“For the kingdom of heaven is like a landowner who went out early in the morning to hire laborers for his vineyard. After agreeing with the laborers for the usual daily wage, he sent them into his vineyard. When he went out about nine o’clock, he saw others standing idle in the marketplace; and he said to them, ‘You also go into the vineyard, and I will pay you whatever is right.’ So they went. When he went out again about noon and about three o’clock, he did the same. And about five o’clock he went out and found others standing around; and he said to them, ‘Why are you standing here idle all day?’ They said to him, ‘Because no one has hired us.’ He said to them, ‘You also go into the vineyard.’ When evening came, the owner of the vineyard said to his manager, ‘Call the laborers and give them their pay, beginning with the last and then going to the first.’ When those hired about five o’clock came, each of them received the usual daily wage. Now when the first came, they thought they would receive more; but each of them also received the usual daily wage. And when they received it, they grumbled against the landowner, saying, ‘These last worked only one hour, and you have made them equal to us who have borne the burden of the day and the scorching heat.’ But he replied to one of them, ‘Friend, I am doing you no wrong; did you not agree with me for the usual daily wage? Take what belongs to you and go; I choose to give to this last the same as I give to you. Am I not allowed to do what I choose with what belongs to me? Or are you envious because I am generous?’ So the last will be first, and the first will be last.”
This is a comforting message to anyone who converted to Christianity later in life. We will all go to Heaven, will we all get equal rewards, whether we’ve been Christians since the day we were born, or whether we accept Christ on our death bed. It doesn’t matter because God is generous. He will forgive all our sins, whether we’ve never in our lives asked before, or if the last time we asked was an hour ago. It’s all the same to Him. He loves us all equally.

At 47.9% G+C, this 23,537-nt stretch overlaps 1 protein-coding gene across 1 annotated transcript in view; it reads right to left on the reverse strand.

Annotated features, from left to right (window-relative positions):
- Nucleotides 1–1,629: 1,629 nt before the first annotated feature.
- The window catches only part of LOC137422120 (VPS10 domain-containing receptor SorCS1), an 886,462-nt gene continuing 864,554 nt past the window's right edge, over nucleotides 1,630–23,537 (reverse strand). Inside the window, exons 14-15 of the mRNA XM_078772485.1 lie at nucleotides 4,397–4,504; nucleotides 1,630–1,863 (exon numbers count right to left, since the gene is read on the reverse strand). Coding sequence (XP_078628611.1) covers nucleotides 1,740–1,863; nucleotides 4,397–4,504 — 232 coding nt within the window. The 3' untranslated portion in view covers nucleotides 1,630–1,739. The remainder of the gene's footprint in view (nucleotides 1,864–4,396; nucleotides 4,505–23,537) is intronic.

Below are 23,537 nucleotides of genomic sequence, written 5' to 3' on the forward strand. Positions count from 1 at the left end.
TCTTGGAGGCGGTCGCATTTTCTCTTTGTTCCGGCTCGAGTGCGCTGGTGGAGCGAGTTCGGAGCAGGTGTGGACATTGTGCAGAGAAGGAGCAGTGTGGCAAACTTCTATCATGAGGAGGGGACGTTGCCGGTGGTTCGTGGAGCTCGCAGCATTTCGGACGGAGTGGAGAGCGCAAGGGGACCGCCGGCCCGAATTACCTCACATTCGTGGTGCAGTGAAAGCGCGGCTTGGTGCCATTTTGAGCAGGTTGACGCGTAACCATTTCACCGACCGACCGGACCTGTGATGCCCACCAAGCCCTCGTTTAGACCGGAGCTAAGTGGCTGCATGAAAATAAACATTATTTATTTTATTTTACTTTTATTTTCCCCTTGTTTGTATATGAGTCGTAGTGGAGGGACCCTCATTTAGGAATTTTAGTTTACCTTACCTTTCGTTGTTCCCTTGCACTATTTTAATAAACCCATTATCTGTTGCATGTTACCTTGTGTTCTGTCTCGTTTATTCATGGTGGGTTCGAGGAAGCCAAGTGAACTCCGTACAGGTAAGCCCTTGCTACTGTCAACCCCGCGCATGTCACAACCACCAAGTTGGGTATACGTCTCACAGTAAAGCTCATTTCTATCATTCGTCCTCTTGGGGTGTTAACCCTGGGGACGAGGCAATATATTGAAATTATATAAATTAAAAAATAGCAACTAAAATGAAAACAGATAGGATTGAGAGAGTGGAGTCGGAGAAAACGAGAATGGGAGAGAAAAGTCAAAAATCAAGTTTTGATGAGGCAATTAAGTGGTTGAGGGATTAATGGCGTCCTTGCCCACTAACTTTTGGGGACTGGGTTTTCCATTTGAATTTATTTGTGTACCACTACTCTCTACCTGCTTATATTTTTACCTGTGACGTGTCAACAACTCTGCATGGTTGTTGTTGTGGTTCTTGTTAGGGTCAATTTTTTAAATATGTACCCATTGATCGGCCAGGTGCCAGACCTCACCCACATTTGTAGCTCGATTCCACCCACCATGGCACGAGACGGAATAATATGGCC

It’s also a gentle warning against getting all high and mighty. Be careful not to expect special treatment from God, from your church, or from other people because you have been toiling in God’s name for a long time. If you’re doing God’s work in the hope of getting recognition or special treatment, that’s not right. That’s not the point! We labor for God because we love Him. It’s so easy to accidentally find yourself waiting for or seeking praise. I know that I love to see my name in the church bulletin. It makes me feel special, like a part of the church. But that can easily turn into an idol. This Easter I played in the orchestra at church, and there just wasn’t room in the bulletin to recognize the musicians by name. At first I was very put-out. How was anyone supposed to know how awesome I was, or how much I loved God? THEN the music minister recognized individually a high-schooler in our congregation who was playing with us (and rightfully so, he is an extremely talented young man!), but not me. I was slightly hurt. But then I realized I was looking for my own glory instead of playing for God’s glory. I chastised myself and got over it. We must be on the constant watch for our pride. It sneaks up on us and can turn even the most Godly of actions in to sin.